Follow me on Twitter @therealdrsean for relationship commentary/links as well as complaints about mass transit.Continue to follow this blog for future entries about deception, online dating, using affection to lie, workplace romance, and other issues that make obtaining and retaining a mate oh so interesting. Horan, First of all, thank you for writing such an insightful article.Midway through the evening, we interrupted dates asking participants to make a brief introduction and then to stop their date.
Or, the date where you showed up at a guy’s house only to be surprised that his entire family was there?
Even worse, how about when your first date says, “I love you” and/or discusses “our” kids (yes, this happens).
A thin slice involves brief exposure, typically less than 30 seconds, to behavior.
Studies indicate that judgments made by strangers based on thin slices are consistent with evaluations of individuals who are familiar with the stranger.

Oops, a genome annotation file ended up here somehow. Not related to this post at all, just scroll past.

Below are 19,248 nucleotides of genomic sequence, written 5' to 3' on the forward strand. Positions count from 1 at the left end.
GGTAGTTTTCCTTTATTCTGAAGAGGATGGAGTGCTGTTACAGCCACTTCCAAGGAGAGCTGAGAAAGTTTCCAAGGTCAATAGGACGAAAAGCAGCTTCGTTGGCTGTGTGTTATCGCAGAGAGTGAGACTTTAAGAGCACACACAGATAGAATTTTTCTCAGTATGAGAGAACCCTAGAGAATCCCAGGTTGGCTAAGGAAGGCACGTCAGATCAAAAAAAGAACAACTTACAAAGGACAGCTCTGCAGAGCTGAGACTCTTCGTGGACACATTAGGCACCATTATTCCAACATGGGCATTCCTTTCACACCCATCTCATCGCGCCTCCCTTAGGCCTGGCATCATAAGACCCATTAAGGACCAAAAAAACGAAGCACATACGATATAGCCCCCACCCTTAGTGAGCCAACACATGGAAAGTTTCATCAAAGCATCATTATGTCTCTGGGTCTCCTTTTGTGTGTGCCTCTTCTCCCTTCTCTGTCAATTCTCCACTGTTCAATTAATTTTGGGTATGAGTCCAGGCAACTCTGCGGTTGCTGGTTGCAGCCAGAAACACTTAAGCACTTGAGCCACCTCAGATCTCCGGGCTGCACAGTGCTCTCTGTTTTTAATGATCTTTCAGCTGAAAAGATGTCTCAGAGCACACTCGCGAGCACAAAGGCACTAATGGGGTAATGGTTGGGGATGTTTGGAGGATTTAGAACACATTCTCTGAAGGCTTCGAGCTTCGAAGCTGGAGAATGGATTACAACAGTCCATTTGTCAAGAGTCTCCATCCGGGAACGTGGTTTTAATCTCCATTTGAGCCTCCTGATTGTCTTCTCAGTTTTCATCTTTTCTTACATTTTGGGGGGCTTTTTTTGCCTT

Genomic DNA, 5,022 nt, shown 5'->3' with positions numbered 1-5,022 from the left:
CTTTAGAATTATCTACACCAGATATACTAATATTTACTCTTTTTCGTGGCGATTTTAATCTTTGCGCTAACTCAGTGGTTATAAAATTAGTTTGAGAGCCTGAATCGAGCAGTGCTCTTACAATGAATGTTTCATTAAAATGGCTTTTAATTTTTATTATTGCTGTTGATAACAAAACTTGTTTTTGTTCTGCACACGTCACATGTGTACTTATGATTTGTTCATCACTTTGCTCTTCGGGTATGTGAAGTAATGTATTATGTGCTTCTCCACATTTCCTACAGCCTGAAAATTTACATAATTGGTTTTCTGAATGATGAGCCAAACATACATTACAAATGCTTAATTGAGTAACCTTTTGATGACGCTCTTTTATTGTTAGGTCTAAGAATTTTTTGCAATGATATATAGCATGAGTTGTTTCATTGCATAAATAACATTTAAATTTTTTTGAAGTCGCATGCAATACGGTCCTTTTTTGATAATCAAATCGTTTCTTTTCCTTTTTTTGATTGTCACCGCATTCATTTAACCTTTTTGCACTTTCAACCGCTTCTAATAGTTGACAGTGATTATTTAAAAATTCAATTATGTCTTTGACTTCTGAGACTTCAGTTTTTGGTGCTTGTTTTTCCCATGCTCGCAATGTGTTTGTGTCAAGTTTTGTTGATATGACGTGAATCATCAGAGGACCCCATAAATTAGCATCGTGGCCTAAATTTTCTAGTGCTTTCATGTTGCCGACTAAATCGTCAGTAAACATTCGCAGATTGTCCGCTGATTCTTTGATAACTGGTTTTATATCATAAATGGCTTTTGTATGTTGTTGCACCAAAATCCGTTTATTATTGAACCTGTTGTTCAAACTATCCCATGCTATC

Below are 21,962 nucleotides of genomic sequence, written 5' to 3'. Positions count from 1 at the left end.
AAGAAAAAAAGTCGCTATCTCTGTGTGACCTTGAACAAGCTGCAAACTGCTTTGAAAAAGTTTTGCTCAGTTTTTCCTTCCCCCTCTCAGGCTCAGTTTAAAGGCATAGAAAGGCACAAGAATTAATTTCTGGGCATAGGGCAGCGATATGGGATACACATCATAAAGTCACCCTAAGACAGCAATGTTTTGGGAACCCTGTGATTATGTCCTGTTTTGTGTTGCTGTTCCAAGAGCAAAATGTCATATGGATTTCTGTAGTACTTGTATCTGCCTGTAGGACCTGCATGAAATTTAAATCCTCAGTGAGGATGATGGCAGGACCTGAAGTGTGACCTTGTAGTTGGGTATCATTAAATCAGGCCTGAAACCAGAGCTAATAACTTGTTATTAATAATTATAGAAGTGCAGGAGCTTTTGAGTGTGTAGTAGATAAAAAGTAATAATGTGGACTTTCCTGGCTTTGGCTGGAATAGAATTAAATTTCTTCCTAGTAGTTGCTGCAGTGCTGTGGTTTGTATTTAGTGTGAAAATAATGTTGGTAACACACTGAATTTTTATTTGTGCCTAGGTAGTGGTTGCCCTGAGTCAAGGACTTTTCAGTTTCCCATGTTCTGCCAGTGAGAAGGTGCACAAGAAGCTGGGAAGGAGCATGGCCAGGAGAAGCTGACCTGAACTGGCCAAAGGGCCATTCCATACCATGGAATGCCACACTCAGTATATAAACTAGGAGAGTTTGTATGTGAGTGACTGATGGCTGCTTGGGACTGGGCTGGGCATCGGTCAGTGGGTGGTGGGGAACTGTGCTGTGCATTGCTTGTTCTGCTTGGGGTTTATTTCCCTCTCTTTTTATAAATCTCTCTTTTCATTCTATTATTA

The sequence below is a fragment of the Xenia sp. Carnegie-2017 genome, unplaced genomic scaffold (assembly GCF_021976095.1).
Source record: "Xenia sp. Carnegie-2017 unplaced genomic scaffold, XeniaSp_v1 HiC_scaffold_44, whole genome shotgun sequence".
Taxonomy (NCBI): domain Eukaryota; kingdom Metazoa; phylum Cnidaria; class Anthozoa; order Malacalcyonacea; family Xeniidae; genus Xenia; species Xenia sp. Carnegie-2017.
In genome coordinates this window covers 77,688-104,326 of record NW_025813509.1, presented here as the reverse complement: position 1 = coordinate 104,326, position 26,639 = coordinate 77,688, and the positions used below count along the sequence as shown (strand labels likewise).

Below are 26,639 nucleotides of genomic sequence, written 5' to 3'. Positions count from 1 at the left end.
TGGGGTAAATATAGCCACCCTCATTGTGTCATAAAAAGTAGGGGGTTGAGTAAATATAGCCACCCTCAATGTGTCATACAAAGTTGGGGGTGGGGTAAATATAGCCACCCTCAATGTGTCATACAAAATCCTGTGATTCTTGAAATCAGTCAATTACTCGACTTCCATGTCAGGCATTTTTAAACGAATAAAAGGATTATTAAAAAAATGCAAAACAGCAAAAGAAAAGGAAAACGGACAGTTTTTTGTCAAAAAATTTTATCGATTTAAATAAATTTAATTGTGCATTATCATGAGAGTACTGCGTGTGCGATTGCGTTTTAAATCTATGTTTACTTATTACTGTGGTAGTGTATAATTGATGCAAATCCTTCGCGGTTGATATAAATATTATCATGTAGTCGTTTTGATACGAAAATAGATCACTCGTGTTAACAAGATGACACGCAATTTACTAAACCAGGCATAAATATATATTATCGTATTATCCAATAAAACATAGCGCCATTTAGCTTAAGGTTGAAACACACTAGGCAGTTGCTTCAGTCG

These results are especially important given the long line of research indicating that thin slice judgments are consistent with long-term impressions. Houser, our quantitative findings further supported our open-ended responses.
Nonverbal immediacy (e.g., smiling, eye contact, open body orientation) along with social and physical attraction helped explain individuals’ beliefs about relational development.
Essentially then, when first meeting someone, the advice is clear and simple: smile and make eye contact.
Of course, the caveat is that you smile naturally and make an appropriate amount of eye contact…a constant smile and unwavering eye contact can convey creepiness and an unintended level of social awkwardness.
With these painful memories in mind, now imagine that the terrible date lasted less than 10 minutes.